Just as if we were teaching standards or content, it is necessary to determine the “levels” at which our students currently reside. In order to create opportunities for students to practice these “soft skills,” we need to ensure that the opportunity meets the capacity of the student. In order to evaluate the current levels of student ability, I used a modified Bartles Player Type Test to examine how each of these students would act in a gamified environment. While this did not directly evaluate each of the identified words, it gave me a profile of the player.
Bartles Player Type Testing will show you the percentage of times a student will take on a particular perspective in a game environment. I categorized each of our words based on the player type that is most likely to exhibit the attribute. The tests reveals how frequently a player would select to act in a certain player type. This data allowed me to see how often a player would be likely to express each of the attributes.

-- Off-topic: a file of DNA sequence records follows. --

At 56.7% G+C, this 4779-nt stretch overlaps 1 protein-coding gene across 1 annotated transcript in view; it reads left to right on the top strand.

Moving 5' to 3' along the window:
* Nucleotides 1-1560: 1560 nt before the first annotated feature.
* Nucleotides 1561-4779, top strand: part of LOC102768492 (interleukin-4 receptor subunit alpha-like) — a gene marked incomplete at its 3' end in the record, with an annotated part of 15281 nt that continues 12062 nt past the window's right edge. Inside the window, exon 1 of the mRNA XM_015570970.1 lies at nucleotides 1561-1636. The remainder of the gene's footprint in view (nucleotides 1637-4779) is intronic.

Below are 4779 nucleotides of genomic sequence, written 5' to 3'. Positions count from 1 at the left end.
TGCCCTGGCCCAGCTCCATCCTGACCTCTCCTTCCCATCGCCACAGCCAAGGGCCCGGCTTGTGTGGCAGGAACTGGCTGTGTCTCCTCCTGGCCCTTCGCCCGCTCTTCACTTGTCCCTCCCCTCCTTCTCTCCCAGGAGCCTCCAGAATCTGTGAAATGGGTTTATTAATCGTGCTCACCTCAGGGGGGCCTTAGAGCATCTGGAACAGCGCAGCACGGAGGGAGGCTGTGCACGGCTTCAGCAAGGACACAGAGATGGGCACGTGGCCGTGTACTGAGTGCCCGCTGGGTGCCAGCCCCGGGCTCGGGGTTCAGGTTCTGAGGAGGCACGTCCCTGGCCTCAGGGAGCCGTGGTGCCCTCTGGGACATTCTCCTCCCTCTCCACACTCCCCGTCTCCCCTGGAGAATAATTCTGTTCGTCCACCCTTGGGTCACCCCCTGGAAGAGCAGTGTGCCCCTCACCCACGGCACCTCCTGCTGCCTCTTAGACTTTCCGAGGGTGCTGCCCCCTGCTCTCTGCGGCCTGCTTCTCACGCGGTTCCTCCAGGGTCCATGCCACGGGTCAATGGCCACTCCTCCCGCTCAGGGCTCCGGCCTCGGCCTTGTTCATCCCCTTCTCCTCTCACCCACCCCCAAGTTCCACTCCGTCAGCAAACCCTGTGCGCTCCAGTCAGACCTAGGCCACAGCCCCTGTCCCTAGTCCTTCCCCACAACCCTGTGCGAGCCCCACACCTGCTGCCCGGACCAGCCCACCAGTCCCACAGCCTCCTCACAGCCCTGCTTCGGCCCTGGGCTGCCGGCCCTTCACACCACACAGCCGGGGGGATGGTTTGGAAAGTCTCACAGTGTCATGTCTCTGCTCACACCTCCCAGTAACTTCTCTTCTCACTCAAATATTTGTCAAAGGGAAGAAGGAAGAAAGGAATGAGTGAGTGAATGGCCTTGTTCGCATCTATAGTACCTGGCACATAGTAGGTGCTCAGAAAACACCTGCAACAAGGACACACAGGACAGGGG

Player Type Strenghts in World of LEGEND
Achievers - Effort, Never-Quit, Dependability
Explorers - Leadership, Enthusiasm,
Diplomats - Grattitude, Leadership
Provokers - Self-Reliance, Enthusiasm
Now this process seems a bit complex, but there are awesome resources available to help with this process! I modified the resources to meet my needs and are attached below...
(Based on templates from Erin Wolfhope)
Step #3: Provide Opportunities
In order to help anchor these skills into my classroom, I created a game component called “Attributes of a Legend.” The function of this component is to bring these skills to the forefront of class action and then more easily be able to celebrate their demonstration. The pedagogical structure of my classroom is a hybrid of many models, so it was always important to provide opportunities for students to demonstrate the skills on any particular day. There are always independent activities to allow students to demonstrate Enthusiasm, Effort, Never Quit, and Self-Reliance. These independent activities create an environment where I support students toward challenging goals and be 100% sure from where the effort is originating. In the same regard, there are collaborative projects to foster Leadership, Grattitude, and Dependability. With a healthy balance between the two types of instructional strategies, students have the chance to demonstrate improvement in each area.